Hoodie Up - Travon Martin
Cultivating Thought

Hoodie Up For Trayvon Martin And All The Brown Boys

My son is just 4 weeks shy of 17 years old.

My son frequently walks to the neighborhood store for a drink and some candy.

My son often wears a hoodie.  Most recently a Stanford hoodie.

My son puts the hood up when it’s rainy or chilly or if he just feels like it.

So.

Would you question his motives?

Of course not.

Because from reading this blog you know that he is

Middle class

Intelligent

Well-traveled

And comes from a 2 parent household.

He plays the violin, for God’s sake.

There is no reason to be suspicious of him. You know him.

And yet.

Taken out of the context of this blog, taken out of the “safe” labels of #middleclass #intelligent #2parenthousehold, and now just a nameless brown boy, hood up, walking in YOUR neighborhood…..

What do you think now?

Suspicious some?

Scared some?

Many are.

(If I had a dollar for every neighborhood-watch email that begins with “there’s a suspicious black male….”)

Don’t be surprised and don’t get it twisted.  This is real.  Even for intelligent, middle-class brown boys like mine.  It does not matter who he is or where he comes from.  The suspicion, the fear and the profiling is very real.

Trayvon Martin could have been my son.

So my hoodie is up

For all the brown boys who are watched when they enter the store

Or take a short-cut through another neighborhood

Or cruise around in their parent’s car on a Friday night.

My hoodie is UP.

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© 2012 – 2016, Sherrelle. All rights reserved.

Storyteller. Travel junkie. Extroverted introvert. Very, very clever. Find me blogging at http://iamsherrelle.com .

8 Comments

  • Great post! Important issue!

    You may also be interested in my post “Why Geraldo and the 1% don’t need hoodies…”

    It’s at onthewilderside.com
    http://www.onthewilderside.com/2012/03/25/why-geraldo-and-the-1-dont-need-hoodies/

    Reply
  • I’m not clear on the details of this case, so I don’t feel comfortable commenting on that. But I do know that this was an excellent post–exactly the kind that will go far in causing someone to think twice before they jump to conclusions. I know that when I want to “raise awareness” about Down syndrome, for instance, I just want people to put a face behind the words they throw around so callously (the r-word, specifically). I think you’ve succeeded in putting a face behind the brown boy with his hoodie up.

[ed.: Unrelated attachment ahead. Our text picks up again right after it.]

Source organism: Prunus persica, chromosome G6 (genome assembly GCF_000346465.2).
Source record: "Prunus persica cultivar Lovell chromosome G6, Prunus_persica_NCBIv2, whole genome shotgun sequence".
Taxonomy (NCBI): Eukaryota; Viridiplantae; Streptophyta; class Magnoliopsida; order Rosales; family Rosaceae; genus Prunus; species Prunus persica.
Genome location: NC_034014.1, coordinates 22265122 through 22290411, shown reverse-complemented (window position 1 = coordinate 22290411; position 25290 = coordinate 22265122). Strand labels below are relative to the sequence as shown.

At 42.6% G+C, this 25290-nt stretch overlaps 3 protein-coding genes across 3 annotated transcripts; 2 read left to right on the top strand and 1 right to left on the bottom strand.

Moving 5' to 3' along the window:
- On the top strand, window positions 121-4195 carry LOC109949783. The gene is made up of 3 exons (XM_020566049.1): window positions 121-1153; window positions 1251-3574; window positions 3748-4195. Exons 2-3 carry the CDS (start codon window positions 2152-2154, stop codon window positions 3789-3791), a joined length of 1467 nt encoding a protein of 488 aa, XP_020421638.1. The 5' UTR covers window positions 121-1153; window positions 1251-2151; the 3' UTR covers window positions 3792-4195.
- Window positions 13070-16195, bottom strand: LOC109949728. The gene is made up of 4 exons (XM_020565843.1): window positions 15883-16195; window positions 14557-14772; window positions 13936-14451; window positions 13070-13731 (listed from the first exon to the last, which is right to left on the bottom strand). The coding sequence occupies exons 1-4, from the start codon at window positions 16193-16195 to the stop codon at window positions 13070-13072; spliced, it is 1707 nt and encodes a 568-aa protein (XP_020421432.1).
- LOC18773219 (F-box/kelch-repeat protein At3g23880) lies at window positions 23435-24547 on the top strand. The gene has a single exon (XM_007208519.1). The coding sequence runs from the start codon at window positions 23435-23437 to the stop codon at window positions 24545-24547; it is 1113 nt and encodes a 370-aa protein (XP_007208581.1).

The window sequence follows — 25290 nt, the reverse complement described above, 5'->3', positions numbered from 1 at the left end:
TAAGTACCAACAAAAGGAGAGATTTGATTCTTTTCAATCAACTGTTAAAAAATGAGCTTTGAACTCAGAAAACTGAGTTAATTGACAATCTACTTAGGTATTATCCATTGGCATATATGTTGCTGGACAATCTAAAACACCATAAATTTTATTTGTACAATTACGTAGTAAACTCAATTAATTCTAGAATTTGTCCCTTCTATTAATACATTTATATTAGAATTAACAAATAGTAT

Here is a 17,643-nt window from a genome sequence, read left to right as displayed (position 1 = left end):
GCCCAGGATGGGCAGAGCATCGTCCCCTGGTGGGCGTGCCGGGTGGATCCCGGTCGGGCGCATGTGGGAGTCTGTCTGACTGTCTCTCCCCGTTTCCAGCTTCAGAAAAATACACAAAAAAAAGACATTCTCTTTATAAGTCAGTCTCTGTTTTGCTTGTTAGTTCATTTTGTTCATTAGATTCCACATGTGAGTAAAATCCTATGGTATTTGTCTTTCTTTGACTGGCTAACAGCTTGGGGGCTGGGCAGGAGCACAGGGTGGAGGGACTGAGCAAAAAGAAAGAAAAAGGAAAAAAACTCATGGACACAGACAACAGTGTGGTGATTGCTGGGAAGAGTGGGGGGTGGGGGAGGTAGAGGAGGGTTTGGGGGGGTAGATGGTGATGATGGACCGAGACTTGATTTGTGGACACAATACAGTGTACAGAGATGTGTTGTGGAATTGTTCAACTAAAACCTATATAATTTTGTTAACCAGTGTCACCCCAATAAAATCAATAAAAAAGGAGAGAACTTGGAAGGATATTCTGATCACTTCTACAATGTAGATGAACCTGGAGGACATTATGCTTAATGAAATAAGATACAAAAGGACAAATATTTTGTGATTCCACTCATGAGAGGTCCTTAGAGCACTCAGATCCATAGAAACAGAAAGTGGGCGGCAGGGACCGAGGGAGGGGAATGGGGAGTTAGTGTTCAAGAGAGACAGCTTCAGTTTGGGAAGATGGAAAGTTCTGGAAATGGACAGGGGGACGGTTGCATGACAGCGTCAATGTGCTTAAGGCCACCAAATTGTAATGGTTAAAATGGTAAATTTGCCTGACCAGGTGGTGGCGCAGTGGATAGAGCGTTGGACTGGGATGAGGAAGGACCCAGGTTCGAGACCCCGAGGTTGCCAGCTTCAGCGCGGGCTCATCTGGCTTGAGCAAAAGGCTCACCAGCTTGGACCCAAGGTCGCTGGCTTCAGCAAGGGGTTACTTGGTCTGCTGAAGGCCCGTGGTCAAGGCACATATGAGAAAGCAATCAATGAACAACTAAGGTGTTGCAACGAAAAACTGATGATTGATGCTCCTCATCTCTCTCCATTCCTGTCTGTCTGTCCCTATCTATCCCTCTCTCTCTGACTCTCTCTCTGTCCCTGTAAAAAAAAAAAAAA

Also? I, for one, would love to read more of your thoughts on topics you’re passionate about. Great post.

    Reply
  • Very touching. Thanks for this post.

    Reply
  • Wonderful piece. Thank you for sharing. I also read a great article by Toure that unfortunately provides a “primer” on Talking To Your Black Boys about Trayvon Martin http://ideas.time.com/2012/03/21/how-to-talk-to-young-black-boys-about-trayvon-martin/

    Reply
  • So true. I’ve had to work hard on being honest with myself over the years. I recently had to step in with 4 year olds playing, because for the 3rd time, my friend’s son was “the bad guy” in their game. He happens to be brown. I talked to all of the children about sharing roles. I talked about not judging each other. And I made sure to tell my “brown” friend not to let people make him the bad guy every time. 4 year olds!!! We have be aware and address racism everywhere.

    Reply
    • Donna, thanks for commenting and sharing. Awareness starts with the subtleties in the scenario that you described.

      Reply
  • My heart hurts, girl. There is nothing more I can say. #thatain’tright #momshealtheworld

    Reply
    • Me too Sherri, me too.

      Reply

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